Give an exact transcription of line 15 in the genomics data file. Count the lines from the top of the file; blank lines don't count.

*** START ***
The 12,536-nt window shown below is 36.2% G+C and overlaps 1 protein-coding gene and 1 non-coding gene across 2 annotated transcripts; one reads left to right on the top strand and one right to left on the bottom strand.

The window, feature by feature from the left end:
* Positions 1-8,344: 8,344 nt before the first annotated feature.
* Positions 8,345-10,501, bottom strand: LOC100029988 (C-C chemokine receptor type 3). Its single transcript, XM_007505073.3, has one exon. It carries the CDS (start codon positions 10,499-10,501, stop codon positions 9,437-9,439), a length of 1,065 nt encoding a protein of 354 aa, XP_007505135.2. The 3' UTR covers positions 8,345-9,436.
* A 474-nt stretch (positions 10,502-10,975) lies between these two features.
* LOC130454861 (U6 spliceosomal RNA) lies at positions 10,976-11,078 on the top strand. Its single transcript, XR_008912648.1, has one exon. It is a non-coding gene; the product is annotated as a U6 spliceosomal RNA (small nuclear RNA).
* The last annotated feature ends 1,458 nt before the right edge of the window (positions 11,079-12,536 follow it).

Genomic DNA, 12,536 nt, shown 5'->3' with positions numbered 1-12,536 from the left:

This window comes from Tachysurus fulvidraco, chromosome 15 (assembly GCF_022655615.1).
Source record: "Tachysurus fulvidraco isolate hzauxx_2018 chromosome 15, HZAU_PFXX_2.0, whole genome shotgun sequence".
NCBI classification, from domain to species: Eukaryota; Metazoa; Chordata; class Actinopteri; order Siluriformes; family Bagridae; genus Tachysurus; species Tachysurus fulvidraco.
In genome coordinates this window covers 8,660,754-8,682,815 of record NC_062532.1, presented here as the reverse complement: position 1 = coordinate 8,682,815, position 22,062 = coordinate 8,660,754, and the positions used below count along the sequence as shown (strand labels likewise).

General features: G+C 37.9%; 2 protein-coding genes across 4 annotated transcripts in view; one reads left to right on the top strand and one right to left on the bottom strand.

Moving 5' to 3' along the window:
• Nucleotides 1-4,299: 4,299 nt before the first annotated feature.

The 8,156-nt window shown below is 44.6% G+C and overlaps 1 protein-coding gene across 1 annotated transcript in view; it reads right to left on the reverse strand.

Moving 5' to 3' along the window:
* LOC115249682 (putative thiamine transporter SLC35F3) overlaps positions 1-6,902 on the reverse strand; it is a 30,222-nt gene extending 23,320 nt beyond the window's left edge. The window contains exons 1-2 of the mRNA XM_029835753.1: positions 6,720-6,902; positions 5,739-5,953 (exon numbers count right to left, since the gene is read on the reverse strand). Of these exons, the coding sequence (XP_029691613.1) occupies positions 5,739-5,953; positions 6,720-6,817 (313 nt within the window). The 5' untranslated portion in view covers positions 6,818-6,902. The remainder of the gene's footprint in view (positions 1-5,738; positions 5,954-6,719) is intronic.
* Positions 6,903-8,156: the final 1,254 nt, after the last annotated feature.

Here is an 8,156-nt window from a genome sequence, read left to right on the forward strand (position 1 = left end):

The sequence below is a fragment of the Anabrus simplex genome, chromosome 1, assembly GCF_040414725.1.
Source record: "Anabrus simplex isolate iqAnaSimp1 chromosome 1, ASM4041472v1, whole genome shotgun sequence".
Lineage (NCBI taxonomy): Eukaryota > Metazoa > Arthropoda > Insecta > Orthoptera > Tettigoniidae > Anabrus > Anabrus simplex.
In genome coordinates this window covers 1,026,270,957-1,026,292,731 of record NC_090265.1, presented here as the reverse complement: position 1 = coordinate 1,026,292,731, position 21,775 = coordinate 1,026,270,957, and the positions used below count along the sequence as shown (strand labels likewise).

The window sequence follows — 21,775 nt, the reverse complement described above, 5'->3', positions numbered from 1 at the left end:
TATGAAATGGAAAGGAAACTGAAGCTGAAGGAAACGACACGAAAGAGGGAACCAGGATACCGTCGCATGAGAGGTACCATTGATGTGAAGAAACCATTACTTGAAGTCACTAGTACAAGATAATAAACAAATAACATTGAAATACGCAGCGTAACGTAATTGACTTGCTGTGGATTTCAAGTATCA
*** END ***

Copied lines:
• Nucleotides 1-4,299: 4,299 nt before the first annotated feature.